28  Mandatory Reporting in Nevada ◦ NRS ◦ Statutory age referenced: 12 years or younger ◦ Report must be made within 24 hours of knowledge ◦ A minor under the age of 16 is exempt from the mandatory reporting laws ◦ VAWA does not apply to child victims of sexual assault

29  Discussion with a teacher or school counselor  Revelation to an advocate after school presentation  Inquiring questions posed to a doctor, CPS worker, etc. Err on the side of caution – follow mandated reporting laws.

30  The victims name;  The perpetrator’s name;  The location of the incident;  Any facts which support reporting person’s belief that an assault occurred.

31  Does the victim have injuries that need immediate medical attention?  Does the victim want the forensic exam?  Does the victim want anyone present, e.g. advocate, family, friend, etc.  How much time has elapsed since the incident?

32  Although performed by a medical professional, a forensic exam is not a medical procedure;  A forensic exam is an evidence collecting procedure;  The forensic examiner is fulfilling a criminal justice role during the exam;  Independent advocacy is critical for the victim during the exam.

33  How much does a forensic exam cost? ◦ In Nevada the cost ranges from $250 to $3500 ◦ Cost is impacted by what is included in the exam ◦ What lab work should be included? ◦ Should testing be done for STD’s at time of exam?

34  What agency is the designated payment source for forensic exams?  Are charges handled differently for those victims who have chosen to delay a report?  Is the victim’s insurance ever billed?  Is payment ever declined? Reason?

35  Forensic exam cost should not exceed $1500  This is inclusive of examiner fees, facility costs, lab work and any prophylactic treatment deemed necessary;  This does not include emergency medical care necessary to treat injuries sustained as a result of the assault.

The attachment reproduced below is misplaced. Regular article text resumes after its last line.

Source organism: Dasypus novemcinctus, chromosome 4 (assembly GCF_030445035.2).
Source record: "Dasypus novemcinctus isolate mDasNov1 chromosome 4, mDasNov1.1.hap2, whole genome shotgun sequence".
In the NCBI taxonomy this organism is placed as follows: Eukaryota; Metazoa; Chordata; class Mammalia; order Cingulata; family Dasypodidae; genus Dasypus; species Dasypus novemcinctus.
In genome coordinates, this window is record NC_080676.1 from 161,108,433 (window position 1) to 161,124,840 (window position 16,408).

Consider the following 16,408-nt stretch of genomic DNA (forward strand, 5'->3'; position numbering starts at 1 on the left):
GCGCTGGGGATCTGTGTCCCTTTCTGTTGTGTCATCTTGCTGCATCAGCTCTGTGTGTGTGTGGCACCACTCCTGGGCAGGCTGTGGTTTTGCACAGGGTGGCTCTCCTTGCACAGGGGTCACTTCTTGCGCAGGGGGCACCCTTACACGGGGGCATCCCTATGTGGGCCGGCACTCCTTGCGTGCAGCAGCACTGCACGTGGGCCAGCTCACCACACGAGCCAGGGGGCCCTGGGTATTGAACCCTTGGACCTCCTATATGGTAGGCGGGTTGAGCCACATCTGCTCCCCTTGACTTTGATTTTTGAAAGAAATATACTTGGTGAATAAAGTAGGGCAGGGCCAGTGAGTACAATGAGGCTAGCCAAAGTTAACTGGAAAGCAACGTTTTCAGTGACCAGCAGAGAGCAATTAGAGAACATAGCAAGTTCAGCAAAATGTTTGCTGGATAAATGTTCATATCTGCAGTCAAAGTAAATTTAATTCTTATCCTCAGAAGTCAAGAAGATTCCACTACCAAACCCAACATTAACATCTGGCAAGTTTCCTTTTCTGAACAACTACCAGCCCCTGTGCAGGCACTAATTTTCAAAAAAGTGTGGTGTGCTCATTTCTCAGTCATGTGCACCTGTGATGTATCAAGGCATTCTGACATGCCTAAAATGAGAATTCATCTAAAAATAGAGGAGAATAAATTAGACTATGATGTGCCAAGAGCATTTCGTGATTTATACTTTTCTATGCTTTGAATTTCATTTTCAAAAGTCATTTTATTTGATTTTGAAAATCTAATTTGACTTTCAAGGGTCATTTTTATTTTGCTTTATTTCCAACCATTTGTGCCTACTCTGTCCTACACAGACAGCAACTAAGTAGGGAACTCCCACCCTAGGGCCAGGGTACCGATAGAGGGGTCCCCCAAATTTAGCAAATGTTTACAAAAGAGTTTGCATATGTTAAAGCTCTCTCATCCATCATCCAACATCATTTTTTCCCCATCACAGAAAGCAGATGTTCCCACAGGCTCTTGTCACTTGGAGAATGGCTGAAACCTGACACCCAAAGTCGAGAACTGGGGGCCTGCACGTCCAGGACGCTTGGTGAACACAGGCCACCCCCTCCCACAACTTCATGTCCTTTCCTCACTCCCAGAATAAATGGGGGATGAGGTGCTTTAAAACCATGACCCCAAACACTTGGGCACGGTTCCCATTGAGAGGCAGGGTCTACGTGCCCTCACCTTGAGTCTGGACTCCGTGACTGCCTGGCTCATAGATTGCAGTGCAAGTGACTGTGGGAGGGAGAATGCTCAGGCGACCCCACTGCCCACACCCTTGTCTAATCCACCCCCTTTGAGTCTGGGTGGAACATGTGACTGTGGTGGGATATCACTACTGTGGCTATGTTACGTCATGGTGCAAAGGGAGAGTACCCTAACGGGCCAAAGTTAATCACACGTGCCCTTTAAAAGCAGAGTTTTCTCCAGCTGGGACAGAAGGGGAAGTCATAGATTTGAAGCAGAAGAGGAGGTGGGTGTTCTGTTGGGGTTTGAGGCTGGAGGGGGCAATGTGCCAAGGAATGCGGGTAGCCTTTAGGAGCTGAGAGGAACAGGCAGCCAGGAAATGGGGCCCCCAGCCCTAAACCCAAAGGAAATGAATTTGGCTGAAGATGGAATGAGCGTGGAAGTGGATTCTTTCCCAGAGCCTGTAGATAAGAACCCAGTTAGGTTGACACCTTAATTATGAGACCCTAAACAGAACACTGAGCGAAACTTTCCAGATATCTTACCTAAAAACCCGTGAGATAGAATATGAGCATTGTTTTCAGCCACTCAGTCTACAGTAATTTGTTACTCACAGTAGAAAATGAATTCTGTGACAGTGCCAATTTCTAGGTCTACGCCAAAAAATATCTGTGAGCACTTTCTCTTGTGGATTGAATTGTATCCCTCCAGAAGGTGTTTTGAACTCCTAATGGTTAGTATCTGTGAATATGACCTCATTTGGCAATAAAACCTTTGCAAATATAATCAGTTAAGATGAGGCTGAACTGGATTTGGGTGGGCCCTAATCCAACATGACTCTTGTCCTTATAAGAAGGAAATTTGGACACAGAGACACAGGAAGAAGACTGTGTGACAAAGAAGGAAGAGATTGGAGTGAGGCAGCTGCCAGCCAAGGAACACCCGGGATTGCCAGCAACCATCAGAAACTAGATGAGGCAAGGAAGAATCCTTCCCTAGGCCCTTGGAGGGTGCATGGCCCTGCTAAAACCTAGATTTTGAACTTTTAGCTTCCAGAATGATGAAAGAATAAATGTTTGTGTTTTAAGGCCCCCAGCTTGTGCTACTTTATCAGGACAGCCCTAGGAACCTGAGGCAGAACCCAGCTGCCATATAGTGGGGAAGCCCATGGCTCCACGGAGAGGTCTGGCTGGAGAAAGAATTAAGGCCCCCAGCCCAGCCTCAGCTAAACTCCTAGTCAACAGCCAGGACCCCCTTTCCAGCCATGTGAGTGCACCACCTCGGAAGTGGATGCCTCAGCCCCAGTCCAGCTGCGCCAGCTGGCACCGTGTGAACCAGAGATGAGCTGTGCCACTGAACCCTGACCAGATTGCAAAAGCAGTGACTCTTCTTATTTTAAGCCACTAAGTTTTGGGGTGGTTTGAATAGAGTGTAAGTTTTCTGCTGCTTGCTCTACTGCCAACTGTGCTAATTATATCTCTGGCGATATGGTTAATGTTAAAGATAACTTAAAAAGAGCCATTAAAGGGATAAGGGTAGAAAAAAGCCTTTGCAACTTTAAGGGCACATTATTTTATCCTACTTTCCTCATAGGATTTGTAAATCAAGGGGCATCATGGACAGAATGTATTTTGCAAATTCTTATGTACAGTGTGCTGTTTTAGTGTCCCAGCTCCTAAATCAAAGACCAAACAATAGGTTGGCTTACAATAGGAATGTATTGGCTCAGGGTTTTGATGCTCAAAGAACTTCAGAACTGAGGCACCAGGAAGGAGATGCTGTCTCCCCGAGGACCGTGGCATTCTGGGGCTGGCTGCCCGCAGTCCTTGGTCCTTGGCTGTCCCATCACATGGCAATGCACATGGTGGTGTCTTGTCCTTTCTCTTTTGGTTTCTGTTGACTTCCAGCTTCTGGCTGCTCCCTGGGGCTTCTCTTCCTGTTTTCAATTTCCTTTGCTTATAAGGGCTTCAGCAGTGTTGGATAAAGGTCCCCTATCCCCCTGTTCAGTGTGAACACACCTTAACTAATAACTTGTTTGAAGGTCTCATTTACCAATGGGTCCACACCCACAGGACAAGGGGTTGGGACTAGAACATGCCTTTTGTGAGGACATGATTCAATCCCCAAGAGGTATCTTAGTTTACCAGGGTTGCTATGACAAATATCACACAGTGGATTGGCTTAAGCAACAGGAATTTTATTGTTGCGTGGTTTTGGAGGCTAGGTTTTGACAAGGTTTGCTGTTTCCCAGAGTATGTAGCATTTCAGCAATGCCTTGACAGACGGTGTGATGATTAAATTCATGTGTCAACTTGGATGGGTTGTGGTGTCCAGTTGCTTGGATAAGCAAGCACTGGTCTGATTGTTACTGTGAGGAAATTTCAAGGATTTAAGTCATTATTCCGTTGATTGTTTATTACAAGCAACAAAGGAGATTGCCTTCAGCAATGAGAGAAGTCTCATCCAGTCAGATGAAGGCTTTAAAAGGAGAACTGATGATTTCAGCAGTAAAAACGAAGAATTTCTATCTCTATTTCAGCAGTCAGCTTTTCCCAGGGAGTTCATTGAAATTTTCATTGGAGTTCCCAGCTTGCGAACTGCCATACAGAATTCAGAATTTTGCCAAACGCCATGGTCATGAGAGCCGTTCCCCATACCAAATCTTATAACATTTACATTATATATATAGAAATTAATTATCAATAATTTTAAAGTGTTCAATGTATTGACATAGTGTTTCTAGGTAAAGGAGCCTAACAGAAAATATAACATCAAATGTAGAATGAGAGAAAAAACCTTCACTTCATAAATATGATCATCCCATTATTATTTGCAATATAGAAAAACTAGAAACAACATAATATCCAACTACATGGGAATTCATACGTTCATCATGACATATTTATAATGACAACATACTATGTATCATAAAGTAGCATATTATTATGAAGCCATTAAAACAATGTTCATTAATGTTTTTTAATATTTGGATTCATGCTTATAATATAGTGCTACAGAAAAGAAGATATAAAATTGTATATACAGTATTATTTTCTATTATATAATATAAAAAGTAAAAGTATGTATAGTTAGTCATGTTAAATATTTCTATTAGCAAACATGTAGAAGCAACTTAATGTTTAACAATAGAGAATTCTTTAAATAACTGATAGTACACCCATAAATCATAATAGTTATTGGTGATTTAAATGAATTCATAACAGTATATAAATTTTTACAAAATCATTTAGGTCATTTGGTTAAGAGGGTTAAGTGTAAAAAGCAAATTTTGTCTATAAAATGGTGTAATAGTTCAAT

36  Nevada crime labs determine what is to be collected;  Rape kits provide for evidence to be documented and secured  Maintaining chain of custody of the evidence is critical to the prosecution of the crime;  Medical facility must have the means to secure evidence until law enforcement can retrieve the evidence;  Law enforcement should retrieve evidence in reported cases within 7 days.

37  Who is responsible for storage of kits?  How long will they be stored in cases where a report is not immediately filed?  Recommendation in Best Practices Guidelines: 90 days

38 Lack of Compliance jeopardizes funding: – STOP Violence Against Women Grant Program – Byrne Law Enforcement Grant Program Applies to all jurisdictions not just those receiving funding How might this impact future subgrants

39  Hold multi-disciplinary stakeholders meeting within your community;  Complete Self-Assessment Tool;  Developing VAWA Compliant policies at all agencies;  Ensure your jurisdiction is not jeopardizing funding to victims in our state.

40 Andrea Sundberg Executive Director Nevada Coalition Against Sexual Violence (702) Dorene Whitworth Consultant Nevada Coalition Against Sexual Violence (775)